Distributed CVS -- Synchronizing Multiple CVS Repositories

Distributed CVS -- Synchronizing Multiple CVS Repositories

Post by Olaf Wagne » Tue, 24 Sep 2002 21:54:09

Distributed Concurrent Versions System (DCVS) Technology Preview

   DCVS extends the well-known version control system
   CVS and the file distribution and synchronization program
   CVSup with functionality to distribute CVS repositories
   with local lines of development and handle synchronization of
   the distributed repositories automatically in the background.

   DCVS is completely open source (BSD and GNU license); a
   first technology preview release is now available from
   elego Software Solutions GmbH, Berlin, Germany at


   Some information is also available from the product pages of
   CM Magazin, a German language SCM portal site:


   If you have ever wondered how to synchronize your distributed
   CVS repositories and allow local lines of development, this
   is the way to go.

   The sources now available contain only the minimum of
   needed functionality and require some know-how to set up
   correctly; we're currently looking for testers who will
   work with us to stabilize the software before continuing
   development in such areas as easy configuration, setup,

   If you are interested in DCVS or willing to participate in
   a beta test phase, please drop us a line.

   DCVS has been developed on FreeBSD 4.6; currently we provide
   binaries for FreeBSD and Linux.
elego Software Solutions GmbH                           HRB 77719

Ohmstra?e 9                               Tel: +49 30 40 04 19 29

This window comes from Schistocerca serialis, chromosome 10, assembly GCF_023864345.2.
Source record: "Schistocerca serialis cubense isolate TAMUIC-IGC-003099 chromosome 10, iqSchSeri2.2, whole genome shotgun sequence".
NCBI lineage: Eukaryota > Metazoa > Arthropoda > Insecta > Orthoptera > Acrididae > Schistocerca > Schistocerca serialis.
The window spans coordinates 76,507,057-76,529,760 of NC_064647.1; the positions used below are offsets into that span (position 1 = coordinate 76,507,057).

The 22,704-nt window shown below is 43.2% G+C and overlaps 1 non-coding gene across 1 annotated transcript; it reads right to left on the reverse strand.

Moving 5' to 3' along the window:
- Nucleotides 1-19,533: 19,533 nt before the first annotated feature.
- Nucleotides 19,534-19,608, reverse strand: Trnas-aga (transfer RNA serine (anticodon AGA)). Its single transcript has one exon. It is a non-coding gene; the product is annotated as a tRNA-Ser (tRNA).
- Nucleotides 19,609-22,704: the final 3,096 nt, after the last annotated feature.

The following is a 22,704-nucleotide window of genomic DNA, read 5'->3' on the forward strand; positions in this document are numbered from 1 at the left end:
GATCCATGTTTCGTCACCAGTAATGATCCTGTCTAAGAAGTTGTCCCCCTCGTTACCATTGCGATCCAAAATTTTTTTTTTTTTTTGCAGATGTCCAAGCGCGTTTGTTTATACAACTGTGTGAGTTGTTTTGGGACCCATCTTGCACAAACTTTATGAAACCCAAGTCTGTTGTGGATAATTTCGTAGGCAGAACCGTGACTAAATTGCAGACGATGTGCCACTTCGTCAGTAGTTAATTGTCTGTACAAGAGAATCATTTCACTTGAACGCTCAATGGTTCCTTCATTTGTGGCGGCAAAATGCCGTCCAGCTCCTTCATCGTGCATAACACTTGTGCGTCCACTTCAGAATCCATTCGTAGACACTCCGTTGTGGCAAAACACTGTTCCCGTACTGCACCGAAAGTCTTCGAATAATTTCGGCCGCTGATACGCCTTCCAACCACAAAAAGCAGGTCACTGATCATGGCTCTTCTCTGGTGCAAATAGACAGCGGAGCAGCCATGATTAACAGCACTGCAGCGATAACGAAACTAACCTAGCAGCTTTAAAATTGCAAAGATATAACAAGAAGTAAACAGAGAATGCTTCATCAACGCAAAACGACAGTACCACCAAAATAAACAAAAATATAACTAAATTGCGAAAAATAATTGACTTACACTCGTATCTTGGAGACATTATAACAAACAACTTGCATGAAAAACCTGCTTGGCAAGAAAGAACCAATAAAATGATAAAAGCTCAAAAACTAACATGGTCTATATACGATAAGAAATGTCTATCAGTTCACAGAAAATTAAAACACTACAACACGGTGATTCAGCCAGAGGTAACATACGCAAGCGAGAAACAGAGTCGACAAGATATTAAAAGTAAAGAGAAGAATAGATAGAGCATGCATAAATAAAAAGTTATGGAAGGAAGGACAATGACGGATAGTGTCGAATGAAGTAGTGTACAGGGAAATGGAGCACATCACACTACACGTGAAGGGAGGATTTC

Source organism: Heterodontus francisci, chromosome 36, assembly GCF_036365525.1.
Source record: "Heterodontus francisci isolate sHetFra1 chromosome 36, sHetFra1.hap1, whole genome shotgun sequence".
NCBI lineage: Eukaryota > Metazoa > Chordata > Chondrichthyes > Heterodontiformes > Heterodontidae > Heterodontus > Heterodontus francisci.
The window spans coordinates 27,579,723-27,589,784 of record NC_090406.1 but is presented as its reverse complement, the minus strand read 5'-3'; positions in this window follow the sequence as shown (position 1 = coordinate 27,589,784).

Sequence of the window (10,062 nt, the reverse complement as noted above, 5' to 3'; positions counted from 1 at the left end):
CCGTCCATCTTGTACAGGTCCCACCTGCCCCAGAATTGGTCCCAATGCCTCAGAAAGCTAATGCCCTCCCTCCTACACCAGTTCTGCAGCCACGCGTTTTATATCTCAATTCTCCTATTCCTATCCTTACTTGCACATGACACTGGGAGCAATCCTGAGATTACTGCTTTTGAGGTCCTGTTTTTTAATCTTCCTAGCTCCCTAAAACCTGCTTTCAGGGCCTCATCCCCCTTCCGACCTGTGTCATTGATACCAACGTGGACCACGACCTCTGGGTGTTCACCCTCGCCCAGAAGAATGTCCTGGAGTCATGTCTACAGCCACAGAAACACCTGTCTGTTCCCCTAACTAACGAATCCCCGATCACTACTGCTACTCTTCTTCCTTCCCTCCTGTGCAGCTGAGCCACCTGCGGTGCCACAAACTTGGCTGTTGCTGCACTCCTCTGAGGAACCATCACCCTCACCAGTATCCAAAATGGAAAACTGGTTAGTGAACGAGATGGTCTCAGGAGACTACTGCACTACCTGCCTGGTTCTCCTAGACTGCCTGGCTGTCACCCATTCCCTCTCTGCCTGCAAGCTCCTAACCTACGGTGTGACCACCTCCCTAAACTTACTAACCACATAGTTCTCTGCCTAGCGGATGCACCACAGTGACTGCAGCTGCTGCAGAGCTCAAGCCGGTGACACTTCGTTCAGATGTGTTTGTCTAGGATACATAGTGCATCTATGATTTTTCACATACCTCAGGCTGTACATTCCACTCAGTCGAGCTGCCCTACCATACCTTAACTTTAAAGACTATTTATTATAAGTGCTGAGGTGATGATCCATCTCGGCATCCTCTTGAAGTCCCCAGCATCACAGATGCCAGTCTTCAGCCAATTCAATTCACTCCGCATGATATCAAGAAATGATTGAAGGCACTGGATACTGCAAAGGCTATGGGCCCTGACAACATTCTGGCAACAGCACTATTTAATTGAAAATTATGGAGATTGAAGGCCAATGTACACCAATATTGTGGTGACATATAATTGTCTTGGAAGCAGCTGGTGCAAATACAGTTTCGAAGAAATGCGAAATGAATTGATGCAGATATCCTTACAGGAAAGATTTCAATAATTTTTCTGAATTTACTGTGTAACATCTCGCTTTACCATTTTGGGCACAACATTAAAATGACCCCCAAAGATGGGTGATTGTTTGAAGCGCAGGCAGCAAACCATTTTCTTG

10179 Berlin                              Fax: +49 30 23 45 86 95
Cranachstra?e 7                           Tel: +49 30 85 58 01 81
12157 Berlin                              Fax: +49 30 85 58 01 88
  ------------------> WWW: http://www.elego-software-solutions.com


1. CVS-utils/improvements for backups & distributed repositories

I'm considering writing perl scripts or modifying cvs giving support
for keeping backups in the best possible way. However, I don't want to
reinvent the wheel - so I'm wondering if this, or something similar
might exist. I'd also like some feedback; Is there anybody else that
might be interested if I write those scripts? Do you have opinion on
my ideas? Is this just a waste of time, or are those ideas so
brilliant they should even be incorporated in the next version of CVS?

Very shortly, I want to write something like:

cvs rawbackup - | gzip -c9 > /dev/tapedevice
cvs restorebackup - < /dev/tapedevice
cvs chksumtst chksumfile
cvs outdateundo <backup-repository> <revision(s)(range)>

More detailed, my proposal is to create commands (or scripts) doing:

* Chksum export
Creates a control file with all revisionnumbers and checksums.

* Chksum check
Checks if "immutable" data (log-entries and old revisions) are
currupted. Might or might not react at outdated (deleted) revisions.

(the chksumtst command as used above is ment to first check, then export)

* Exporting backup files (as in "rawbackup" above)
Creates a differential file containing data that might be used to
update the ,v-files.

* Importing backup files (as in "restorebackup" above)
Reads files of the format above, and builds an up-to-date repository

My idea is to either stream compressed backup files to a proper
storage media (like a tape), or to have a backup CVS repository (at a
backup server or at another disk) - or both. A backup/mirror cvs
pserver should never allow anything else than importing backup

The concept having a backup repository might also be used to provide
mirroring of CVS-sites. The mirrors would be read-only, though. The
concept could however be extended to a truely distributed, global CVS
environment. In a truely distributed, global CVS environment each cvs
server would have a repository of projects beeing followed locally -
and the development in the repository would be a local branch. At
regular intervals, the branches should be merged with neighbouring CVS

* Undo outdates (deletements) of old revisions

The usefulness of this command is obvious in a distributed environment
- we like to have some of the advantages by having a repository
locally, but we don't want to pay the price regarding disk space, so
we keep outdating anything but the latest versions of the files. But
suddently we'd really like to have revision 1.14 anyway.

TobiX                   In a world without fences, who needs gates?

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